Prenatal exposure to organophosphate pesticides may play a role in obesity and metabolic disorders later on in life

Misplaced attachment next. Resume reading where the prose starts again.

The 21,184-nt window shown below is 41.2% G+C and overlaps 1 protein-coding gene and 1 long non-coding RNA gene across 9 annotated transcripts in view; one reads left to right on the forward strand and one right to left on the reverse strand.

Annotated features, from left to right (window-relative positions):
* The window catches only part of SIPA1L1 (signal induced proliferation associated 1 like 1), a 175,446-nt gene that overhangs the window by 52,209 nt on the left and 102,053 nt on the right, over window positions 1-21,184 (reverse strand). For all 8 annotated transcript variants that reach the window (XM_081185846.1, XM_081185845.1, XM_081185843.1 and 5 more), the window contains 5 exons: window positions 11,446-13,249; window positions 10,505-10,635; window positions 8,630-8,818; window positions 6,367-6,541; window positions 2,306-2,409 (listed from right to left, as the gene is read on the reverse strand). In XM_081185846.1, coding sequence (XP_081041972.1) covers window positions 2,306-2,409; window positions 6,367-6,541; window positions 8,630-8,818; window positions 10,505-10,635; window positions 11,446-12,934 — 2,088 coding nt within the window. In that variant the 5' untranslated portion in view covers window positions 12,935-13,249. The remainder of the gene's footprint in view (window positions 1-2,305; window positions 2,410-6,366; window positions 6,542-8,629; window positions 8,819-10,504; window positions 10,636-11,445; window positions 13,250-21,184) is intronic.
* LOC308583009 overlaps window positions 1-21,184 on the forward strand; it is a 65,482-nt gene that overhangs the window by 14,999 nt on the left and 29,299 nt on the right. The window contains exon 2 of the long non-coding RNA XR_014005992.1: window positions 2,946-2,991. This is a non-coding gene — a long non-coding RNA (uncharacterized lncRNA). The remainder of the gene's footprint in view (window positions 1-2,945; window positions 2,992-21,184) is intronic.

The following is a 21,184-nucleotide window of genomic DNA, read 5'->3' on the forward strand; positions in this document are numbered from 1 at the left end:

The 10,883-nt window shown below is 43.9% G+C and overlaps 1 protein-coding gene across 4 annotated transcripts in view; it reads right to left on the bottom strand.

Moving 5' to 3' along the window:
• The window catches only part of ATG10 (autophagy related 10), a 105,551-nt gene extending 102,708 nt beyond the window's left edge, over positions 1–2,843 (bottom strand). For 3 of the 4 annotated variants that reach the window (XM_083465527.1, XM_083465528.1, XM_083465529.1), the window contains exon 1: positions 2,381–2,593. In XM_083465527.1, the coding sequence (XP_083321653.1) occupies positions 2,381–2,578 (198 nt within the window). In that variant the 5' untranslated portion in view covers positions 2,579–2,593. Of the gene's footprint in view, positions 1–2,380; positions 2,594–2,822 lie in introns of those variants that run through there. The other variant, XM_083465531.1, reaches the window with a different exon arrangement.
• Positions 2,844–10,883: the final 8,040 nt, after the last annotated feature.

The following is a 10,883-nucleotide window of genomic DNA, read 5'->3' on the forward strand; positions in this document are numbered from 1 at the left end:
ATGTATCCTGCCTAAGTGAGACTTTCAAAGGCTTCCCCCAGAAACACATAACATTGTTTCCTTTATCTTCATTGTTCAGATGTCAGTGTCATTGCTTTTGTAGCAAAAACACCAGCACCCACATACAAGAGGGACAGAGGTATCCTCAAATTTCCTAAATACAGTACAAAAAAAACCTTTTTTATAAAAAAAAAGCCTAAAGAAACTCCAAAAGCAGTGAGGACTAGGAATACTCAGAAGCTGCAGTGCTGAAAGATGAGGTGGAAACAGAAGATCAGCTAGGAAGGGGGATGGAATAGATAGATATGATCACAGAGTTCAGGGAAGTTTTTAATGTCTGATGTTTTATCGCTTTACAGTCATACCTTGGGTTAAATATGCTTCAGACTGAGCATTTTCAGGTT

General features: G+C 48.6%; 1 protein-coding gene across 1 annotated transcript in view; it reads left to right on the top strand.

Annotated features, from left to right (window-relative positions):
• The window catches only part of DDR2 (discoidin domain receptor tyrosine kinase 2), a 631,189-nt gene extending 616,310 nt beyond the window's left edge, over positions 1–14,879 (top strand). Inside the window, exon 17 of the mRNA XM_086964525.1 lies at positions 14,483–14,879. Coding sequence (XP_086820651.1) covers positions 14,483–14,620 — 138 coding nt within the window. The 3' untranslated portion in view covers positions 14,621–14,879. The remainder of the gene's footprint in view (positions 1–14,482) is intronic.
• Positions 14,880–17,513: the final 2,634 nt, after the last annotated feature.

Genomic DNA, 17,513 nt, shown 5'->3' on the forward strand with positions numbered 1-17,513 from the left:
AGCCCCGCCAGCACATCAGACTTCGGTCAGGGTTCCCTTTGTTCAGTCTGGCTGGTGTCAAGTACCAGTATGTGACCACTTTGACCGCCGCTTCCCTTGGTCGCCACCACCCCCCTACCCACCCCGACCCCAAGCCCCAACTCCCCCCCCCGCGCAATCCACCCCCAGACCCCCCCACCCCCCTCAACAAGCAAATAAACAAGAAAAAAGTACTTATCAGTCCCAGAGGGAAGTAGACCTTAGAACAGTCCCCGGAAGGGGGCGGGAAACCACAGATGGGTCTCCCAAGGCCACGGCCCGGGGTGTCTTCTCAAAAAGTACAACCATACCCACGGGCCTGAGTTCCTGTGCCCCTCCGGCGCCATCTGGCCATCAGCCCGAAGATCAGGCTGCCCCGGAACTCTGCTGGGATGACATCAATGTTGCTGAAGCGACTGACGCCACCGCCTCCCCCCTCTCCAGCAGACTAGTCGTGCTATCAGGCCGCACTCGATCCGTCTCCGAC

A recent study published in Environmental Research has found that pre-birth exposure to organophosphate pesticides and persistent organic pollutants may be linked to the development of obesity and metabolic disorders, particularly in girls. Researchers sampled the urine of 268 mothers early in their pregnancies to test for DAP levels – levels of metabolites produced when the body breaks down organophosphate pesticides. Cord blood was also sampled after their babies were born to test for the presence of pollutants, insulin and adiponectin—proteins produced by the human body to aid in the breakdown of glucose. Analysis suggested that higher levels of DAP metabolites in a mother’s urine during early pregnancy is associated with higher insulin levels in babies. These results provide a link between early prenatal exposure to organophosphate pesticides via the mother and observable changes at birth that may alter how the body breaks down sugars, potentially contributing to obesity later in life.